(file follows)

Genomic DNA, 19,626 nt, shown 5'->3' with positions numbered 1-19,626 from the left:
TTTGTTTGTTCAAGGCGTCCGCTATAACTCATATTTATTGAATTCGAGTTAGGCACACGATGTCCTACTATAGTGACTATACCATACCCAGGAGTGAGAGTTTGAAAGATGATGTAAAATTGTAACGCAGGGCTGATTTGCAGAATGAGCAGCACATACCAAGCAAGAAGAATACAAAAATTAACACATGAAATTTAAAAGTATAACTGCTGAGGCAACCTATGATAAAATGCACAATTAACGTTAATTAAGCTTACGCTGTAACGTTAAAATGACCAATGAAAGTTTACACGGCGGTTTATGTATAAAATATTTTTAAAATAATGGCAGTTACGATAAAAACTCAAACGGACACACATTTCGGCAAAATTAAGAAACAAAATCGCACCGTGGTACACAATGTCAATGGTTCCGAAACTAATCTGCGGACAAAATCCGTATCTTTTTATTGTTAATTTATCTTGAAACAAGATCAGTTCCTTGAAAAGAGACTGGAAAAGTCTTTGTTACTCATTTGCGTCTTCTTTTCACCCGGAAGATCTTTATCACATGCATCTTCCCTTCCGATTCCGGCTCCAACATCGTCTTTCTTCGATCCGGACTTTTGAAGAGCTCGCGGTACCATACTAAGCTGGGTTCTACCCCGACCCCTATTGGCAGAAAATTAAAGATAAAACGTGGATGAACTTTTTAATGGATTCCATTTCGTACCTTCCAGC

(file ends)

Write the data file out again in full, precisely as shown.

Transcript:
Genomic DNA, 19,626 nt, shown 5'->3' with positions numbered 1-19,626 from the left:
TTTGTTTGTTCAAGGCGTCCGCTATAACTCATATTTATTGAATTCGAGTTAGGCACACGATGTCCTACTATAGTGACTATACCATACCCAGGAGTGAGAGTTTGAAAGATGATGTAAAATTGTAACGCAGGGCTGATTTGCAGAATGAGCAGCACATACCAAGCAAGAAGAATACAAAAATTAACACATGAAATTTAAAAGTATAACTGCTGAGGCAACCTATGATAAAATGCACAATTAACGTTAATTAAGCTTACGCTGTAACGTTAAAATGACCAATGAAAGTTTACACGGCGGTTTATGTATAAAATATTTTTAAAATAATGGCAGTTACGATAAAAACTCAAACGGACACACATTTCGGCAAAATTAAGAAACAAAATCGCACCGTGGTACACAATGTCAATGGTTCCGAAACTAATCTGCGGACAAAATCCGTATCTTTTTATTGTTAATTTATCTTGAAACAAGATCAGTTCCTTGAAAAGAGACTGGAAAAGTCTTTGTTACTCATTTGCGTCTTCTTTTCACCCGGAAGATCTTTATCACATGCATCTTCCCTTCCGATTCCGGCTCCAACATCGTCTTTCTTCGATCCGGACTTTTGAAGAGCTCGCGGTACCATACTAAGCTGGGTTCTACCCCGACCCCTATTGGCAGAAAATTAAAGATAAAACGTGGATGAACTTTTTAATGGATTCCATTTCGTACCTTCCAGC